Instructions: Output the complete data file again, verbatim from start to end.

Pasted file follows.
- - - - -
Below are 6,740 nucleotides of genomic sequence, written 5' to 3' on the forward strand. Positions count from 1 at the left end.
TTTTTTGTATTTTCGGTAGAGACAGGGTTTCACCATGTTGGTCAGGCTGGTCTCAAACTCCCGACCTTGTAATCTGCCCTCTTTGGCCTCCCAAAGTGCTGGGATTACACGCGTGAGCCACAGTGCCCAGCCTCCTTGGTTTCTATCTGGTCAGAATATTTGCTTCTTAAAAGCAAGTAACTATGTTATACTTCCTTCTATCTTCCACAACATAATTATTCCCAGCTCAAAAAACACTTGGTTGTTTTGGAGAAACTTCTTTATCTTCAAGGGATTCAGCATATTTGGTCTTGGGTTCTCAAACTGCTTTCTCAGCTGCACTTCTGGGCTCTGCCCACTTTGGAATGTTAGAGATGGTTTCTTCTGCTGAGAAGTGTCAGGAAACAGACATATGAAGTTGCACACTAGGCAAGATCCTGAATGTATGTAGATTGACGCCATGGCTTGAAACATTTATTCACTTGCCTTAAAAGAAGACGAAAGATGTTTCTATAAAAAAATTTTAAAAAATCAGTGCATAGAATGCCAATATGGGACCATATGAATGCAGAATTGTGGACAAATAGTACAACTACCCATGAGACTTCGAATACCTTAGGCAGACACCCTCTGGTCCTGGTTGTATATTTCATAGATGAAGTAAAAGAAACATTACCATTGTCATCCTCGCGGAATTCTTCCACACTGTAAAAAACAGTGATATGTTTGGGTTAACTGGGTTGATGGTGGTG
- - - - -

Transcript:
Below are 6,740 nucleotides of genomic sequence, written 5' to 3' on the forward strand. Positions count from 1 at the left end.
TTTTTTGTATTTTCGGTAGAGACAGGGTTTCACCATGTTGGTCAGGCTGGTCTCAAACTCCCGACCTTGTAATCTGCCCTCTTTGGCCTCCCAAAGTGCTGGGATTACACGCGTGAGCCACAGTGCCCAGCCTCCTTGGTTTCTATCTGGTCAGAATATTTGCTTCTTAAAAGCAAGTAACTATGTTATACTTCCTTCTATCTTCCACAACATAATTATTCCCAGCTCAAAAAACACTTGGTTGTTTTGGAGAAACTTCTTTATCTTCAAGGGATTCAGCATATTTGGTCTTGGGTTCTCAAACTGCTTTCTCAGCTGCACTTCTGGGCTCTGCCCACTTTGGAATGTTAGAGATGGTTTCTTCTGCTGAGAAGTGTCAGGAAACAGACATATGAAGTTGCACACTAGGCAAGATCCTGAATGTATGTAGATTGACGCCATGGCTTGAAACATTTATTCACTTGCCTTAAAAGAAGACGAAAGATGTTTCTATAAAAAAATTTTAAAAAATCAGTGCATAGAATGCCAATATGGGACCATATGAATGCAGAATTGTGGACAAATAGTACAACTACCCATGAGACTTCGAATACCTTAGGCAGACACCCTCTGGTCCTGGTTGTATATTTCATAGATGAAGTAAAAGAAACATTACCATTGTCATCCTCGCGGAATTCTTCCACACTGTAAAAAACAGTGATATGTTTGGGTTAACTGGGTTGATGGTGGTG